Thursday, February 14, 2013

An Invitation to a Holy Lent

The journey of Lent has begun! Yesterday, along with many Christians (not only Roman Catholics!) I received ashes on my forehead. In the parish I serve, at each liturgy of the day I read these words:
Dear People of God: The first Christians observed with great devotion the days of our Lord's passion and resurrection, and it became the custom of the Church to prepare for them by a season of penitence and fasting. This season of Lent provided a time in which converts to the faith were prepared for Holy Baptism. It was also a time when those who, because of notorious sins, had been separated from the body of the faithful were reconciled by penitence and forgiveness, and restored to the fellowship of the Church. Thereby, the whole congregation was put in mind of the message of pardon and absolution set forth in the Gospel of our Savior, and of the need which all Christians continually have to renew their repentance and faith.

I invite you, therefore, in the name of the Church, to the observance of a holy Lent, by self-examination and repentance; by prayer, fasting, and self-denial; and by reading and meditating on God's holy Word. And, to make a right beginning of repentance, and as a mark of moral nature, let us now kneel before the Lord, our maker and redeemer.
For me these words are among the most powerful in the whole Book of Common Prayer, a resource with many powerful words. It doesn't tell us how we must do Lent but it invites us to go deeper into a community that has deep roots. In so doing we are reminded that while Lent may be personal, it is not meant to make us more individualistic. For me the whole season of Lent is a reminder that the Church was not "thought up" last Tuesday (even if some liturgy is so "thin" that it can feel that way sometimes.) There is depth and richness and wisdom in the communion of saints and we are invited to dive in!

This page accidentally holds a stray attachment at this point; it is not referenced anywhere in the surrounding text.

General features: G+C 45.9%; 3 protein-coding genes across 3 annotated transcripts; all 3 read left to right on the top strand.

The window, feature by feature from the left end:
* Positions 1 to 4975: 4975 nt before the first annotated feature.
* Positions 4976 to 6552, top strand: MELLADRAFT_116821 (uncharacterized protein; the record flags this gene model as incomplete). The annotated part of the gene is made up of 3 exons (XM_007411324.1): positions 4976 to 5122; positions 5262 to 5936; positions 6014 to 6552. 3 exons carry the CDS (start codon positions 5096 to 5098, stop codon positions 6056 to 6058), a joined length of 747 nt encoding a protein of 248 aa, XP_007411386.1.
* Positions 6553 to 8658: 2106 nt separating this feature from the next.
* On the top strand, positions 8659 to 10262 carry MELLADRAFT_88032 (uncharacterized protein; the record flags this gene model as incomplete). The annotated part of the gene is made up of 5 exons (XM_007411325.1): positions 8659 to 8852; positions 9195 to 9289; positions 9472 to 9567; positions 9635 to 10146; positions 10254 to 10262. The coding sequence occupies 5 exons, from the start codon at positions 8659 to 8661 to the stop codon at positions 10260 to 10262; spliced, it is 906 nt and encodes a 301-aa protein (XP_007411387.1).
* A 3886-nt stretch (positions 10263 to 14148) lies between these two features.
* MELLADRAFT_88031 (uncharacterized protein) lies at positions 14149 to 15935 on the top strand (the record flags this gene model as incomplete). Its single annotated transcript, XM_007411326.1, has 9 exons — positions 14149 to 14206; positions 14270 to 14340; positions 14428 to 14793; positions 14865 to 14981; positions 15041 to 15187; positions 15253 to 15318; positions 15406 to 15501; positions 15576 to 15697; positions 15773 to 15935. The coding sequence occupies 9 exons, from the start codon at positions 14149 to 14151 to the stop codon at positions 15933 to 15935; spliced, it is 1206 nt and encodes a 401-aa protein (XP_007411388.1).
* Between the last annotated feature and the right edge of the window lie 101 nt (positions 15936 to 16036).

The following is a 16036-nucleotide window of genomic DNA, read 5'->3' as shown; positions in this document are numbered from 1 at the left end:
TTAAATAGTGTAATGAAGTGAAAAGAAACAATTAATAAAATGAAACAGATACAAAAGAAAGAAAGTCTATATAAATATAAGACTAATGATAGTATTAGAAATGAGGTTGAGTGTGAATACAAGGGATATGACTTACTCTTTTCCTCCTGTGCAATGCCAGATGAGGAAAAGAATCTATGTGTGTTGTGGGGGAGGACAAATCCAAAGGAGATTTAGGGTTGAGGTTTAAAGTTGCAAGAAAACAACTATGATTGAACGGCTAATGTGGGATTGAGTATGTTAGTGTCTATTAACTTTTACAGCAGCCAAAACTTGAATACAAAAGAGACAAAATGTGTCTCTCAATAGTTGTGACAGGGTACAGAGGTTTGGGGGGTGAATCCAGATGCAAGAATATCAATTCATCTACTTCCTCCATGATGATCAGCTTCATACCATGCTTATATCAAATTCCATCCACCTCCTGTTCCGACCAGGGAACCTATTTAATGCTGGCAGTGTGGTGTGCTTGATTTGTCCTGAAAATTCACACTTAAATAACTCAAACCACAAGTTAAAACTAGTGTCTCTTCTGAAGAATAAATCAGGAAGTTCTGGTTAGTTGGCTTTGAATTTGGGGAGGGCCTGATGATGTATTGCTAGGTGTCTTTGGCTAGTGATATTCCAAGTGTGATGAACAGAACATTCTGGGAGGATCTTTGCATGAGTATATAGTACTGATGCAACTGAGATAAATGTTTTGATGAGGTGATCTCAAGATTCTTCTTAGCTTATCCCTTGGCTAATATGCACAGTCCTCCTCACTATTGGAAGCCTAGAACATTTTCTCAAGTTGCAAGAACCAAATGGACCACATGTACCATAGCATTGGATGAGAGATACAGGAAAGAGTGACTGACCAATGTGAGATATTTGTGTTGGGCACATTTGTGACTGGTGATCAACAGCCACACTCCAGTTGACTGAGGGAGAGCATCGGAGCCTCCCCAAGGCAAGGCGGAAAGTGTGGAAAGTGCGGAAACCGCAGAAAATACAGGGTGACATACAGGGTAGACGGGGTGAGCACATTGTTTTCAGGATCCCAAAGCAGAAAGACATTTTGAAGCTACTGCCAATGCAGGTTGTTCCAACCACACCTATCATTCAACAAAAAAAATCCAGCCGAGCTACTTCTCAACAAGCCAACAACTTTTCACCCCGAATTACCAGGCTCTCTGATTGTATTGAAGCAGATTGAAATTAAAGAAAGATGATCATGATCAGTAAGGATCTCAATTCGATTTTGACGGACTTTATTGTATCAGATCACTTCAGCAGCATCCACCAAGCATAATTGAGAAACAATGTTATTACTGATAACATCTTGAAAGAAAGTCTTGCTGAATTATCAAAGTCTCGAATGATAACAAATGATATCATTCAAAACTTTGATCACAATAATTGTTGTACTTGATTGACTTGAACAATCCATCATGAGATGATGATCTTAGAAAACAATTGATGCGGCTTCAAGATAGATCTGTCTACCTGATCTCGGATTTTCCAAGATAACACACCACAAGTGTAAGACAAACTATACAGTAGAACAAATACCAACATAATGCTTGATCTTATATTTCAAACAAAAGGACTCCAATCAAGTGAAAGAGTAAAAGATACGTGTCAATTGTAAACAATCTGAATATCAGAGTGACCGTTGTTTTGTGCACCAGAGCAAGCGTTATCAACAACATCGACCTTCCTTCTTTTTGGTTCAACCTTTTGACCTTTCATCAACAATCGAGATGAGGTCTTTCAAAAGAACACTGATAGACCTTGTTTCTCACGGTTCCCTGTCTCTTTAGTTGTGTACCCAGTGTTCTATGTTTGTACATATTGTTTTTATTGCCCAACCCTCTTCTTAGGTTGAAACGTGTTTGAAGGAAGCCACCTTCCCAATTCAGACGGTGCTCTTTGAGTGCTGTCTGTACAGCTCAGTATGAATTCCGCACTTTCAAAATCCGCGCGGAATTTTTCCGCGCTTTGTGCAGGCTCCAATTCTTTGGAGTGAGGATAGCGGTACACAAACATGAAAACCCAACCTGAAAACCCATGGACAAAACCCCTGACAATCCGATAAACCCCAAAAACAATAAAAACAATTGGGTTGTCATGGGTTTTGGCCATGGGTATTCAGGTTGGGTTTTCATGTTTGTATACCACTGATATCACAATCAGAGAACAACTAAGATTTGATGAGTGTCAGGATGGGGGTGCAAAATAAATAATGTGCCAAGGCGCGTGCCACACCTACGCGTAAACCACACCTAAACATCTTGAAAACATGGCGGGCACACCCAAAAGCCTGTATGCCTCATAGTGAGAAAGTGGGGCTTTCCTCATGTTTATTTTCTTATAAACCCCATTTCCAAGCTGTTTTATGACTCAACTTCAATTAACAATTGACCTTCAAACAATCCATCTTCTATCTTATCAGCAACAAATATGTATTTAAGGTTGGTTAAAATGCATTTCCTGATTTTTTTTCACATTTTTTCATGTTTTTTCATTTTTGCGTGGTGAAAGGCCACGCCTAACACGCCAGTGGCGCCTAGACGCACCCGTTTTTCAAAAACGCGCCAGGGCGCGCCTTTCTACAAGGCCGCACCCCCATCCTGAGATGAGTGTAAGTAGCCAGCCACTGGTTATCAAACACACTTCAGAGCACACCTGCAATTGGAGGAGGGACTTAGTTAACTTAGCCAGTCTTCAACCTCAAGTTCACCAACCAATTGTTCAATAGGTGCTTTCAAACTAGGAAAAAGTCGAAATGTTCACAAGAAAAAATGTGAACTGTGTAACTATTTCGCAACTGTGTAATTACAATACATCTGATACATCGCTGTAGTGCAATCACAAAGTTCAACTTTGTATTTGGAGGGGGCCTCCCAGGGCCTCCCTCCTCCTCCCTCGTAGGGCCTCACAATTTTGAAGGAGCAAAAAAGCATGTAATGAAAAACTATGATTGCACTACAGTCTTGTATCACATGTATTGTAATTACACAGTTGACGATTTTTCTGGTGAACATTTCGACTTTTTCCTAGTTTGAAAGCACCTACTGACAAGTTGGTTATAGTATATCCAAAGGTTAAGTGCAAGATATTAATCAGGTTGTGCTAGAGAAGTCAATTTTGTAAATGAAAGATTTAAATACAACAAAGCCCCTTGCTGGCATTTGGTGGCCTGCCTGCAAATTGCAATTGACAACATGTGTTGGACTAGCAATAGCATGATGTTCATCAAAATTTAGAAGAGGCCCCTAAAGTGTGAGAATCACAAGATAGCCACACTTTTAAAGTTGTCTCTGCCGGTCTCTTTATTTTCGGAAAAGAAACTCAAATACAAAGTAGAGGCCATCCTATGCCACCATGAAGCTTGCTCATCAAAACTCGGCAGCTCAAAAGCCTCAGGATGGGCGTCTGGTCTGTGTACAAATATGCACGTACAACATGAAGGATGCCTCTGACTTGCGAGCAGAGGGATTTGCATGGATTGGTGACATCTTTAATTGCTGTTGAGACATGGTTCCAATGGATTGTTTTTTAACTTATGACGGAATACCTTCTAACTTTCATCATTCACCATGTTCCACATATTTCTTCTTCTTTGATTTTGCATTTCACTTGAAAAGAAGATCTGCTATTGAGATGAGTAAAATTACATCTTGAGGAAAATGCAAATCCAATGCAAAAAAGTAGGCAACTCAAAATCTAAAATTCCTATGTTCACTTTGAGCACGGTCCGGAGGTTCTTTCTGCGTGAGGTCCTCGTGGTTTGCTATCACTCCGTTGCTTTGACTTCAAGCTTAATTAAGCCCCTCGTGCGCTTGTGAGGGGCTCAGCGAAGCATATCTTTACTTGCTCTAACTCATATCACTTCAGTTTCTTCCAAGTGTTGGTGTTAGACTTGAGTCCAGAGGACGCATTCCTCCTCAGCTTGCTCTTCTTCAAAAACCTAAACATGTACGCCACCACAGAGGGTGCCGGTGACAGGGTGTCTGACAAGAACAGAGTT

Lent isn't in the Bible, but the notion of spending time in the desert (forty years, forty days) definitely is. And so it became the custom of the early Christians to observe these days "with great devotion." It was not primarily a time to give up chocolate, but it was a season of fasting. It was a season of Baptismal preparation, which is why among the already-Baptized it is a good time to remember our Baptism and the Covenant that goes with it by trying to more faithfully (with God's help) live into those promises first made on our behalf and later affirmed by us.

I serve among a lot of sinners, but not too many notorious ones. Most of us do most of our sinning, I think, in secret. But I do serve in a time and place when there are many who have drifted away from the community of faith for various reasons. I have yearned for Lent to be a time to welcome back people without shame or judgment, to put the whole congregation in mind of God's embrace and love in this season.

So what is Lent for? The reason we give some things up is to say yes to others. We clear the decks. I think it's a little more than a tithe of a year for "self-examination and repentance; by prayer, fasting, and self-denial; and by reading and meditating on God's holy Word." We examine our own faults (not those of our loved ones or our bosses!) not to increase our own sense of shame or to "fix" ourselves, but to give it to God. We ask for healing. We look to see the beam in our own eyes and ask for God's help with that. We turn around and get our bearings again by re-orienting our lives toward God. We may be headed in exactly the wrong direction, or just require some readjusting. We pray, we fast, we look for a bigger world than our own ego needs. We spend more time reading and meditating on the Scriptures.

We won't get it all right, not this Lent or any Lent. But we are invited to make a right beginning, with God's help.

No comments:

Post a Comment